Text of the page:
Enumeration of All Pythagorean Triples

This Demonstration generates all Pythagorean triples (PTs) using a Cantor diagonal ordering to produce all multiples of all primitive PTs. These are, in turn, generated by the Calkin–Wilf (C-W) enumeration of the rational numbers. The slider sets the number of PTs shown.
Various modes allow graphical or tabular displays of the results, including the "derivation" to show the steps from the positive integers to the Cantor pair , to a filtered list of compliant natural numbers, to C-W pairs , to the PTs of the form .
In mode "graph ", a blue point represents a primitive PT and a red point represents a non-primitive PT; mouse over to see all side lengths and a proportional triangle.
Use the "zoom" slider to zoom into the graph near the origin.
The "Cantor ordering" mode shows how each integer generates a multiplier and a primitive PT; mouse over to see with details. Hover over a point in the graph to see the values and a proportional triangle.


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This enumeration of all Pythagorean triples (PTs) generates exactly one PT from every natural number, thus creating a comprehensive ordered list of PTs, indexed by the natural numbers. This is done by first creating a two-dimensional table of ordered pairs of the form , to be traversed in diagonal stripes (inspired by Cantor's demonstration of the countability of the rational numbers). The integers and are then used as the multiplier and the index of the primitive PT (PPT), for which the precise algorithm is explained more fully in a previous Demonstration. Thus, the function produces only those C-W pairs of the form that comply with the conditions that and be relatively prime, have opposite parity and . These pairs are then used to generate PPTs of the form . Multiplying these PPTs by  thus gives a one-to-one mapping between the set of all natural numbers and the set of all PTs.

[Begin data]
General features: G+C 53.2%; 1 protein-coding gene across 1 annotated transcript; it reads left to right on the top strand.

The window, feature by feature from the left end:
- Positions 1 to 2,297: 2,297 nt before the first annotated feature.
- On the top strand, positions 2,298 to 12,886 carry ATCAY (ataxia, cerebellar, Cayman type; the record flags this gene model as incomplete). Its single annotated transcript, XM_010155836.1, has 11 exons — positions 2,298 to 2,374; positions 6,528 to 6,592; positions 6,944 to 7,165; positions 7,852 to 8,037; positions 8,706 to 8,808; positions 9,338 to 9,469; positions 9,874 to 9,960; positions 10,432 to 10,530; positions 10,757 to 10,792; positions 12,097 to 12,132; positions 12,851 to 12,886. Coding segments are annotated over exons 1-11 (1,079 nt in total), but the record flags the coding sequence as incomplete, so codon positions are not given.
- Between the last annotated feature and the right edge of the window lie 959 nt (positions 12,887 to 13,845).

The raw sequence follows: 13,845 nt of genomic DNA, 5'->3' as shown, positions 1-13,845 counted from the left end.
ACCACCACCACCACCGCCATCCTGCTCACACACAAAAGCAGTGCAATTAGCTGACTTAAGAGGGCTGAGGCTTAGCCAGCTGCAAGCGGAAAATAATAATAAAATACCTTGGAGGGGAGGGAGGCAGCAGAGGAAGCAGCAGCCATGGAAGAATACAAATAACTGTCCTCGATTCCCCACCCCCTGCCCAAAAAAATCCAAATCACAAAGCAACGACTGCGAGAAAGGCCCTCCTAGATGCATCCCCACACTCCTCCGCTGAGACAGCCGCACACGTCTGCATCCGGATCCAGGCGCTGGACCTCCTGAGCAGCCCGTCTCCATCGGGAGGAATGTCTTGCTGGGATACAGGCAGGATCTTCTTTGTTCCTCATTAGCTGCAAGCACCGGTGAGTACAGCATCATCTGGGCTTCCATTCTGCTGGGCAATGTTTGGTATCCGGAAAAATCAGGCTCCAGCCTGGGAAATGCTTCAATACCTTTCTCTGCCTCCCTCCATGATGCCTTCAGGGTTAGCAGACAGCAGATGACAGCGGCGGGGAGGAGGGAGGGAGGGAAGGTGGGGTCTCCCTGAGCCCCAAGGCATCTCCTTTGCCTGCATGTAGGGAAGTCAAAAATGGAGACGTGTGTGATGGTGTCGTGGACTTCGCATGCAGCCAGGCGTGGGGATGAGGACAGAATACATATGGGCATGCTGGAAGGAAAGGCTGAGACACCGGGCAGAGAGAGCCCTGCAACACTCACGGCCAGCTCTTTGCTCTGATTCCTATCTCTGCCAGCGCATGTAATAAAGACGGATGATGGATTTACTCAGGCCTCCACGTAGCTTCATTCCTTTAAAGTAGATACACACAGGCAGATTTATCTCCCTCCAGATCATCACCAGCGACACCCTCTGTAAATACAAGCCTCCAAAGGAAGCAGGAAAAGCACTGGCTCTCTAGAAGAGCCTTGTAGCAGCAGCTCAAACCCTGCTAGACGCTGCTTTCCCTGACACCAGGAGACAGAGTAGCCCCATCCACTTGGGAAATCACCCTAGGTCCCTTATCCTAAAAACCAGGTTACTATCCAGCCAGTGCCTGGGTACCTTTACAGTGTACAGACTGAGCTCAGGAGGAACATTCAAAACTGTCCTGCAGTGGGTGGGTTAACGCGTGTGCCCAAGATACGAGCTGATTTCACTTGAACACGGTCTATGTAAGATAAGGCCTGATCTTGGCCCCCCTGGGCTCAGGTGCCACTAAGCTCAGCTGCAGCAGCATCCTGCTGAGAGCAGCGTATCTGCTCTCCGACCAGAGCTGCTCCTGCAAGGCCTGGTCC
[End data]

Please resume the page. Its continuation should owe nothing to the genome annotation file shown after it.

The "" slider controls how many PTs are calculated, and in graph mode the "zoom" slider determines how much to zoom in on those points close to the origin. Use the "mode" toggle bar to change the display: graphing PTs, generating a simple list of PTs, displaying the Cantor diagonal ordering of  and the PPT, or generating a commented table showing the derivation of the PTs.
Snapshot 1: the scatter plot graph of the enumerated PTs as given in the - plane, where  is the odd leg and  the even leg of the triangle represented by the PT, zoomed in to show only of the largest value, with all side lengths and a proportional triangle shown on mouseover
Snapshot 2: a simple list of the first 50 PTs generated by the enumeration
Snapshot 3: a Cantor diagonal ordering of the first 50 PTs, showing multiplier  and the PPT indexed by , with values and resultant PTs shown on mouseover
Overlaying diagonal stripes on a doubly infinite table was a clever idea proposed by Georg Cantor to demonstrate the countability of the set of all rationals, which inspired a whole class of countability proofs. The image shown on tab 3 is a modification of one in [1], in which various enumerations are considered. One significant difference between Cantor's scheme, where the enumeration includes an infinite number of duplicate entries, and the present enumeration of all PTs is that here all pairs generate distinct PTs, so the algorithm defines a 1-1 and onto function.
Snapshot 4: a table showing all steps of the process: natural numbers,  pairs, compliant natural numbers, compliant C-W pairs, PPTs with multipliers and finally PTs generated by the enumeration algorithm
[1] K. E. Caviness, "Indexing Strings and Rulesets: An Exploration Leading to an Enumeration," The Mathematica Journal, 13, 2011. www.mathematica-journal.com/2011/05/11/indexing-strings-and-rulesets.
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